With new 4G technology and cellphone apps, cellular connections now rival the speed of hardwired connections. This new equivalence is encouraging industrial machine and robot builder OEMs to use cellphones for remote access, both via browser and apps.
"I do design work for several machine builders," says Matt Youney, owner of Youney Instrumentation and Control Systems Engineering in Lake Worth, Fla. "I have projects deployed all over the world. This morning, I was making updates to a semiconductor die-handler machine in Switzerland while drinking my coffee in Florida. With remote access, my customers can't tell if I am in my office, or on my sailboat in the Florida Keys."
Welcome to the new world of industrial telecommuting. Remote access to machines and robots has been available for at least 20 years now. It started with dial-up phone service from an OEM's home office to a customer site. It graduated to hardwired Ethernet/Internet connections, and now cellular technology and smartphones make it possible to work from just about anywhere.
"As a contractor without remote access, I wouldn't be able to do my job efficiently," Youney reports. "My customer base would be limited to local customers, most of which moved abroad in the past 10 years. I need these tools to compete in the global economy, and hopping on a plane to fight a fire is really a last resort." For more on how Youney works remotely, see "Machine Control From a Sailboat."
To Phone or Not to Phone
Dan McGarry, IT administrator at Komax Solar in York, Pa., agrees with Youney. "We have customers all around the world, and by using a remote solution we save time and money by providing instant support from our headquarters to any of our customers' locations," he explains. "No travel time is needed, and there's a minimum impact on customer uptime, very important in the competitive solar-panel-producing market." Komax produces custom-built machines for the solar industry, specializing in thin-film and crystalline technologies.
Although everyone we spoke to for this article praised the benefits of remote access, there appear to be some different preferences on whether to use the hardwired or cellular connections. Komax, for example, prefers the hardwired links provided in a Phoenix Contact solution. "The remote connectivity is a hardware VPN," McGarry explains. "It doesn't route through an HMI or PLC; it just goes from router to router via Internet VPN. We use a web browser interface to interact with machines from HQ, and use the remote connection to upload PLC updates, monitor the HMI, and make adjustments to the programming. In the event that a customer has an issue, we use the VPN to check machine status and determine if a technician must be sent out."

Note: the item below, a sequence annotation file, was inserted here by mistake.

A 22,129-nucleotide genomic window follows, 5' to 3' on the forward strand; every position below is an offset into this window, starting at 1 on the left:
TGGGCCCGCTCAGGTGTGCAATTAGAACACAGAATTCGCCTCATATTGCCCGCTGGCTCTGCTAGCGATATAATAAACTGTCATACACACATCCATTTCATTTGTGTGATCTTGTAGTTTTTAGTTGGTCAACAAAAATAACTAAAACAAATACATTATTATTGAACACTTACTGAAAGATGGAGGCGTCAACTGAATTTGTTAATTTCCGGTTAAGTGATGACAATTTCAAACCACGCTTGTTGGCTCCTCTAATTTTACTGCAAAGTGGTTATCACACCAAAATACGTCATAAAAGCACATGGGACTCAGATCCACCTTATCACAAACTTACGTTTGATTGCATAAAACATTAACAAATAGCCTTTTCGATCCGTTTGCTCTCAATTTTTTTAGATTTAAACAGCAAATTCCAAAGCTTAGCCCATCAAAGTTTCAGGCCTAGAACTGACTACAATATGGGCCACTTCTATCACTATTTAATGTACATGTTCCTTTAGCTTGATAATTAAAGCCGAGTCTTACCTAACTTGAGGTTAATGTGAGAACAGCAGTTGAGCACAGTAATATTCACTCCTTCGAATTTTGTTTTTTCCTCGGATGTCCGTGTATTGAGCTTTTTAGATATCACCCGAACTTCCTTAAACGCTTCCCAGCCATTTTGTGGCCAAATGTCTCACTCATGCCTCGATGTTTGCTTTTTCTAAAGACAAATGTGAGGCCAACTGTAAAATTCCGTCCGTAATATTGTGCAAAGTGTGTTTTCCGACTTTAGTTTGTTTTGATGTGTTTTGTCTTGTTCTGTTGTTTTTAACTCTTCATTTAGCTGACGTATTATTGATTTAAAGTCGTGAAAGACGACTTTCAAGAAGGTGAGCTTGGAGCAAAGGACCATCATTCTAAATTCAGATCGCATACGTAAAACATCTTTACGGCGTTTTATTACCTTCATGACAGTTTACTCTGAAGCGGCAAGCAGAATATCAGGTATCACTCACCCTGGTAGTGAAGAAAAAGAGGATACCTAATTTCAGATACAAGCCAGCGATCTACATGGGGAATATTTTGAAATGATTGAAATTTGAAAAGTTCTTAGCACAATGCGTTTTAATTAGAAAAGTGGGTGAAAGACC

Prism Systems, a system integrator in Mobile, Ala., builds control systems for clients around the globe. "Many of our projects are either very complex or are in locations with limited local support," says Keith Jones, principal at Prism. "These systems present support challenges, especially when your office and the customer's site are on different continents."
Prism uses security modules to connect to PLCs over Ethernet. "The platform allows us to use one module at our office, and connect to a maximum of 128 remote devices," Jones reports. "This definitely has changed the way we handle support, making overseas work more manageable." For more on how this works, see "Secure Access."